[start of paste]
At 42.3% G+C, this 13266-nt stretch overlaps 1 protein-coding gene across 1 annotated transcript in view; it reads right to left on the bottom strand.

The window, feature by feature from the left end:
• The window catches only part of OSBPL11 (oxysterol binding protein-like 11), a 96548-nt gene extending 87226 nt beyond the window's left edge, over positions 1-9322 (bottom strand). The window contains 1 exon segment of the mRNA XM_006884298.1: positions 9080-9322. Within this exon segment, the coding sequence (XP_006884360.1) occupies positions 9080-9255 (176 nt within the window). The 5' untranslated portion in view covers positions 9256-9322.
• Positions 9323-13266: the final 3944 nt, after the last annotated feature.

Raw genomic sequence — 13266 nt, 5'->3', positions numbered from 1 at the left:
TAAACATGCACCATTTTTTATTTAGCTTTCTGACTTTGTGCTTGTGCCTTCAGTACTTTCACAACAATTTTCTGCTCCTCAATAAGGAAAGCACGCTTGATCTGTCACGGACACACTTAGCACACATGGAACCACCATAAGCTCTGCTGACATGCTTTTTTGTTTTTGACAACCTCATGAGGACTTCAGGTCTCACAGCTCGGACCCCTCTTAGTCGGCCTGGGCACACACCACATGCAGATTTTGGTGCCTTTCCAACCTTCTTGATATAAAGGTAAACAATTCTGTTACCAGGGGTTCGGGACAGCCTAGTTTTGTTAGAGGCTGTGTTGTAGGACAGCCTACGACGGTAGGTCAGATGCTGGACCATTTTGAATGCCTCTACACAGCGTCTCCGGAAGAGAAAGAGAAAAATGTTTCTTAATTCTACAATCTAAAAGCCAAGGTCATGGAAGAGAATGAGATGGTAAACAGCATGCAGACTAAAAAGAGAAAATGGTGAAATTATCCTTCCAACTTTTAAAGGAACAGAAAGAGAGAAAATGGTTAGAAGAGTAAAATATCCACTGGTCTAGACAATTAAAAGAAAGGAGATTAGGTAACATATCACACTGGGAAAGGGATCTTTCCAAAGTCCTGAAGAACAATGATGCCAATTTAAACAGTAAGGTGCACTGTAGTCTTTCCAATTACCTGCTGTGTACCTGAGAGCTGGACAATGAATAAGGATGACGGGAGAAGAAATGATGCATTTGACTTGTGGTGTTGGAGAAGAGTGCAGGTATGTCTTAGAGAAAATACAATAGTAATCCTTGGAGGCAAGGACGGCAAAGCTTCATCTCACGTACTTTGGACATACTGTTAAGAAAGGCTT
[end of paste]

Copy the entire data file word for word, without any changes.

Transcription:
At 42.3% G+C, this 13266-nt stretch overlaps 1 protein-coding gene across 1 annotated transcript in view; it reads right to left on the bottom strand.

The window, feature by feature from the left end:
• The window catches only part of OSBPL11 (oxysterol binding protein-like 11), a 96548-nt gene extending 87226 nt beyond the window's left edge, over positions 1-9322 (bottom strand). The window contains 1 exon segment of the mRNA XM_006884298.1: positions 9080-9322. Within this exon segment, the coding sequence (XP_006884360.1) occupies positions 9080-9255 (176 nt within the window). The 5' untranslated portion in view covers positions 9256-9322.
• Positions 9323-13266: the final 3944 nt, after the last annotated feature.

Raw genomic sequence — 13266 nt, 5'->3', positions numbered from 1 at the left:
TAAACATGCACCATTTTTTATTTAGCTTTCTGACTTTGTGCTTGTGCCTTCAGTACTTTCACAACAATTTTCTGCTCCTCAATAAGGAAAGCACGCTTGATCTGTCACGGACACACTTAGCACACATGGAACCACCATAAGCTCTGCTGACATGCTTTTTTGTTTTTGACAACCTCATGAGGACTTCAGGTCTCACAGCTCGGACCCCTCTTAGTCGGCCTGGGCACACACCACATGCAGATTTTGGTGCCTTTCCAACCTTCTTGATATAAAGGTAAACAATTCTGTTACCAGGGGTTCGGGACAGCCTAGTTTTGTTAGAGGCTGTGTTGTAGGACAGCCTACGACGGTAGGTCAGATGCTGGACCATTTTGAATGCCTCTACACAGCGTCTCCGGAAGAGAAAGAGAAAAATGTTTCTTAATTCTACAATCTAAAAGCCAAGGTCATGGAAGAGAATGAGATGGTAAACAGCATGCAGACTAAAAAGAGAAAATGGTGAAATTATCCTTCCAACTTTTAAAGGAACAGAAAGAGAGAAAATGGTTAGAAGAGTAAAATATCCACTGGTCTAGACAATTAAAAGAAAGGAGATTAGGTAACATATCACACTGGGAAAGGGATCTTTCCAAAGTCCTGAAGAACAATGATGCCAATTTAAACAGTAAGGTGCACTGTAGTCTTTCCAATTACCTGCTGTGTACCTGAGAGCTGGACAATGAATAAGGATGACGGGAGAAGAAATGATGCATTTGACTTGTGGTGTTGGAGAAGAGTGCAGGTATGTCTTAGAGAAAATACAATAGTAATCCTTGGAGGCAAGGACGGCAAAGCTTCATCTCACGTACTTTGGACATACTGTTAAGAAAGGCTT